Online Dating Faces Rejection

Once thriving, these sites are enduring tougher times as social networks online and flirting over mobile devices catch users' fancy

By Olga Kharif

Among the pumpkins of the dot-com boom, one of the few Cinderella stories had been online dating. While many Internet startups ended up with bottom lines scarier than a date from hell, searching for love online has became the largest category of paid Web content, after porn -- for which statistics are difficult to get. Until this year, revenues for Match.com and Yahoo! Personals (YHOO ), two of the biggest players, had been doubling annually. Profits had been piling up even though fewer than 20% of these sites' users had paid to seek their mates online.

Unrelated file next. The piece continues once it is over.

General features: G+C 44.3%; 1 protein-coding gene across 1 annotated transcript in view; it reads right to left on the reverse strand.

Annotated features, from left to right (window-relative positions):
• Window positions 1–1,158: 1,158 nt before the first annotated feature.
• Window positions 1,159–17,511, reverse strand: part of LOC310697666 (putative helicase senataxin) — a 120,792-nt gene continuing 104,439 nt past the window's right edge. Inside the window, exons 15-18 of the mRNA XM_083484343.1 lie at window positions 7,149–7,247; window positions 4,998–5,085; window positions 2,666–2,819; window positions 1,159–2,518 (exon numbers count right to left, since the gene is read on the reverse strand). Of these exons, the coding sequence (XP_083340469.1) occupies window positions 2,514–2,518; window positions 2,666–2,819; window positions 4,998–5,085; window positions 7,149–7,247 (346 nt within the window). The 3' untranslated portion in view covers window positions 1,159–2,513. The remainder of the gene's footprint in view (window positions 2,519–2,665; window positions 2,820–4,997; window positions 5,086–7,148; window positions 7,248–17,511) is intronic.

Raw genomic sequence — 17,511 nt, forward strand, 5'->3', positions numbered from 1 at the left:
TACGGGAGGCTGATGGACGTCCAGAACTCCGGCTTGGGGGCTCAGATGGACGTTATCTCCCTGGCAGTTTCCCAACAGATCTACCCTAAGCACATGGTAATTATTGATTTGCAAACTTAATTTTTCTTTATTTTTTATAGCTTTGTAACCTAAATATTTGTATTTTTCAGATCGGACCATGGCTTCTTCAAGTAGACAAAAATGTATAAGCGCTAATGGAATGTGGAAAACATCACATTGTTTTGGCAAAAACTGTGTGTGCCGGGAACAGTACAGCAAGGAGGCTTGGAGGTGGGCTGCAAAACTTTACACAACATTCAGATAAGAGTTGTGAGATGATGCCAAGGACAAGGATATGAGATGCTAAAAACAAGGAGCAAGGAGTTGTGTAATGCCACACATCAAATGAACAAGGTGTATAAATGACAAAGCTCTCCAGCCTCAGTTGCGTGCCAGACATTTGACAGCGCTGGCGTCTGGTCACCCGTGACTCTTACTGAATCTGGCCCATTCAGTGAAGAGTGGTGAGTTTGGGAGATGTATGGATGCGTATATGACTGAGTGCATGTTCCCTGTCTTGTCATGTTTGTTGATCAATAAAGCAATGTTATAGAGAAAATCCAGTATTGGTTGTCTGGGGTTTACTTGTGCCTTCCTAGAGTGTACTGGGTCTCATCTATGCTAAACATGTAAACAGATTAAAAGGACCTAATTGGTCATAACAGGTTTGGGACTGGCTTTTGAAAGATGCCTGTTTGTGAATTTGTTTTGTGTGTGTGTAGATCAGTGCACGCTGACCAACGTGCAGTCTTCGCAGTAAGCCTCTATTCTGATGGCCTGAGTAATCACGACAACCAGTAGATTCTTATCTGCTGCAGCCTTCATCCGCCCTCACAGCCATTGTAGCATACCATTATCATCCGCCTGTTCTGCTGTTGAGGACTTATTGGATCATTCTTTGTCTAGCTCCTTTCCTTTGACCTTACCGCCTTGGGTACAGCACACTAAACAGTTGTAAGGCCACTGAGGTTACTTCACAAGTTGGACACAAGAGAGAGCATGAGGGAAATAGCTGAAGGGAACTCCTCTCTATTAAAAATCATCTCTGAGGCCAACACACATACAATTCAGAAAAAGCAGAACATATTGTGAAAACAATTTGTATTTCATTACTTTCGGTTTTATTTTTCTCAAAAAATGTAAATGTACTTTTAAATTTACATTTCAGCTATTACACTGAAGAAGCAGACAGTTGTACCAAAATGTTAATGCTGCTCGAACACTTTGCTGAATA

Then, e-dating's charm began to pall. In September, market leader Match.com, a property of IAC/InterActive (IACI ), laid off 30 people and replaced its longtime CEO. Rival True.com cut 90 employees, or 60% of its workforce. In August, MatchNet, which owns dating sites JDate.com and AmericanSingles.com, canned its initial public offering. The outfit cited unfavorable market conditions, and its president and CEO has resigned.

Growth rates for the established players are slowing rapidly. The U.S. market will expand a mere 19.4% this year, to $473 million, according to market consultancy Jupiter Research. And growth will rise only 32%, to $623 million, over the following five years. "The big growth in the U.S. is over," says Nate Elliott, an analyst with Jupiter in New York. "Things are going to get a little bit tougher. Companies are going to have to buckle down."

SMALLER SHARES.